Tesla's Optimus Robot Everything From Tesla AI Day Bella Hadid's Spray-on Dress Hasbro's Indiana Jones Toy 'Hocus Pocus 2' Review AirPods Pro 2 Discount Meal Delivery Services Vitamins for Flu Season
Want CNET to notify you of price drops and the latest stories?
No, thank you

Dell, Napster ink higher-ed deal

University of Washington is first to sign on for service intended to ease pressure of simultaneous digital music downloads.

Dell and Napster have joined forces to market a specialized hardware-software bundle to colleges and universities interested in offering music downloads.

The package includes a Dell PowerEdge 1855 blade server loaded with Napster's SuperPeer software, which allows schools to locally store music and other content.

The siting of a caching server within the campus network is intended to ease the pressure put on the university's network from simultaneous digital music downloads by hundreds of students, the companies said Wednesday.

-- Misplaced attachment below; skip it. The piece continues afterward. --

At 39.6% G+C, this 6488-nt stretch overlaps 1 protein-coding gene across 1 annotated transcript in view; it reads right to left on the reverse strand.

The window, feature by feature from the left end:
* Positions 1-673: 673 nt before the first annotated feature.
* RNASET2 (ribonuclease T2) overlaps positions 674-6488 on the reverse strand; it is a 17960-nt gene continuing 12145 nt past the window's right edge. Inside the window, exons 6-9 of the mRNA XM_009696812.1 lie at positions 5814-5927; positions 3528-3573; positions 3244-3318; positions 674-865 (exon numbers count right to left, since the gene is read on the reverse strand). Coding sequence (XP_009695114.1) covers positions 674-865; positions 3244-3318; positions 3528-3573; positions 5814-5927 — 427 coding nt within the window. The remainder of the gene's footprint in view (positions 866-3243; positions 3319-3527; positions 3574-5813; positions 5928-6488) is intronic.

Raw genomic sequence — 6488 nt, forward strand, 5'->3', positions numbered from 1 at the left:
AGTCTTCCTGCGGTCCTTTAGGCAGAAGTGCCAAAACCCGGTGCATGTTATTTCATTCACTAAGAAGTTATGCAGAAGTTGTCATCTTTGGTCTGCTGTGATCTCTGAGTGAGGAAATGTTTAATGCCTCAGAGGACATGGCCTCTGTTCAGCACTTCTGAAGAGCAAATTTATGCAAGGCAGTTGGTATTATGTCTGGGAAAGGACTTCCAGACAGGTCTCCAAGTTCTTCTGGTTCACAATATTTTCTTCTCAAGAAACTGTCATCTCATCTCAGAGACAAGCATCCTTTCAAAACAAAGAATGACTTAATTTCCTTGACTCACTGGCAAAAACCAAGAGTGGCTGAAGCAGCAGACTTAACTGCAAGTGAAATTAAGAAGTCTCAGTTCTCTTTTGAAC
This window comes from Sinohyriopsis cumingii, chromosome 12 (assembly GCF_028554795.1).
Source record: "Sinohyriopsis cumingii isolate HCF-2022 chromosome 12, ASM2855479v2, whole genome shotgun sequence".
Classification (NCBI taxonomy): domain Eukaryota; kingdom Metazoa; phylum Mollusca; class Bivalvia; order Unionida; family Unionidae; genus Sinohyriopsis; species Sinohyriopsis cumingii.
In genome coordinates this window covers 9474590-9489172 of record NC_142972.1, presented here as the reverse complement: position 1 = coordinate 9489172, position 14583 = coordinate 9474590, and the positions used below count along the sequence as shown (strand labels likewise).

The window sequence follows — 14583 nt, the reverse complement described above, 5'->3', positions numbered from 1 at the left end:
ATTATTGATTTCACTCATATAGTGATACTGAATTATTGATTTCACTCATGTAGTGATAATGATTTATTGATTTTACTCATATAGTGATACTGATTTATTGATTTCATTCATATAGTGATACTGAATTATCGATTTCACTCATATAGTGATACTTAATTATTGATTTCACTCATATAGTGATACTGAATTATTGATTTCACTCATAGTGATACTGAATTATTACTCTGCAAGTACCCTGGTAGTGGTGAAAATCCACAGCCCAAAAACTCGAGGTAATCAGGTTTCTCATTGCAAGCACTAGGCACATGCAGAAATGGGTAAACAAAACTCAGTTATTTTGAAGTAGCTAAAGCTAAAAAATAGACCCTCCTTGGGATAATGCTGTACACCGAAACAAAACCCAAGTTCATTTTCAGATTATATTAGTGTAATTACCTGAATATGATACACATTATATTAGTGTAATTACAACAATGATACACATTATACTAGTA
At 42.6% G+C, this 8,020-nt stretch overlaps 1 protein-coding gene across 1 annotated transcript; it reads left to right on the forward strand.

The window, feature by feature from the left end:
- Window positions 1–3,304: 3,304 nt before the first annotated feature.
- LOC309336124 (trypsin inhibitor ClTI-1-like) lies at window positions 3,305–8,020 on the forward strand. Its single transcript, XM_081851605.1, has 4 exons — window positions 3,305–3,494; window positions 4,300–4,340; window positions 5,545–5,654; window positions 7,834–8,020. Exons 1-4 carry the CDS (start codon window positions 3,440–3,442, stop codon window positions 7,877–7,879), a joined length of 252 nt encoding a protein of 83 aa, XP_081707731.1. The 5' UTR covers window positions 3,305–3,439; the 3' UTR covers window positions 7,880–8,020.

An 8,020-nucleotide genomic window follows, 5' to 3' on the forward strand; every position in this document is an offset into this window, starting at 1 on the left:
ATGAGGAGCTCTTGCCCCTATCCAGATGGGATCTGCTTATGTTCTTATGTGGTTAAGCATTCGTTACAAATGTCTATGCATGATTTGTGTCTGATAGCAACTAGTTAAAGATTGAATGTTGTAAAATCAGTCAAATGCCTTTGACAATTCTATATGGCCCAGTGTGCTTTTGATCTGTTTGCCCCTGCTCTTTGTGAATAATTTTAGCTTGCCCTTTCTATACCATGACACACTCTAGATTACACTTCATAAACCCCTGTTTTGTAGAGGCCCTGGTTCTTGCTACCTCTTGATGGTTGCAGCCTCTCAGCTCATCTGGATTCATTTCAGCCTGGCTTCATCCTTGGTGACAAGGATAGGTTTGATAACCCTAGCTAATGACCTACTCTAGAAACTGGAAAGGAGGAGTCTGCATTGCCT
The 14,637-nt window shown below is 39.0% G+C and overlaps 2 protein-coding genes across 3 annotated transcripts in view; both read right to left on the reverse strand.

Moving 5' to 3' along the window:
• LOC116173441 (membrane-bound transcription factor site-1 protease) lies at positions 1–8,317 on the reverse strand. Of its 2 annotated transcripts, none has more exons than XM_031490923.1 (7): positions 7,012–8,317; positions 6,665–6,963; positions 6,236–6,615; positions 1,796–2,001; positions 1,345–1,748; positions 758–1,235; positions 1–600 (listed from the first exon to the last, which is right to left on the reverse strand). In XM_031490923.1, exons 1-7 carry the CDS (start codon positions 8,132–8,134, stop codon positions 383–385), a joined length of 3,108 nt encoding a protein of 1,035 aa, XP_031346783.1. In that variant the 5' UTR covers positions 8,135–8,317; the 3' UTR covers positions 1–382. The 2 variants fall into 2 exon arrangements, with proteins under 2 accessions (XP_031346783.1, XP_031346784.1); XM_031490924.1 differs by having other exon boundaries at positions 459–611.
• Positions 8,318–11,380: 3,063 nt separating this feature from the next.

The University of Washington has signed on for the service, and will launch its offering this fall using 10 Dell servers. Financial details were not released.

Dell will also sell discounted Napster portable subscriptions, and will offer students special prices on bundles that include the Dell Pocket DJ, the Dell Digital Jukebox 20 and the Dell Digital DJ 30.

Since November 2003, Napster--in its new persona as a champion of legal downloads--has been pushing for deals with universities for an on-campus version of its service. Several schools, including Pennsylvania State University, the University of Rochester, Cornell University, George Washington University and Middlebury College are already offering the service to their students.

Dell and Napster said they will work jointly to get other colleges and university to use the service.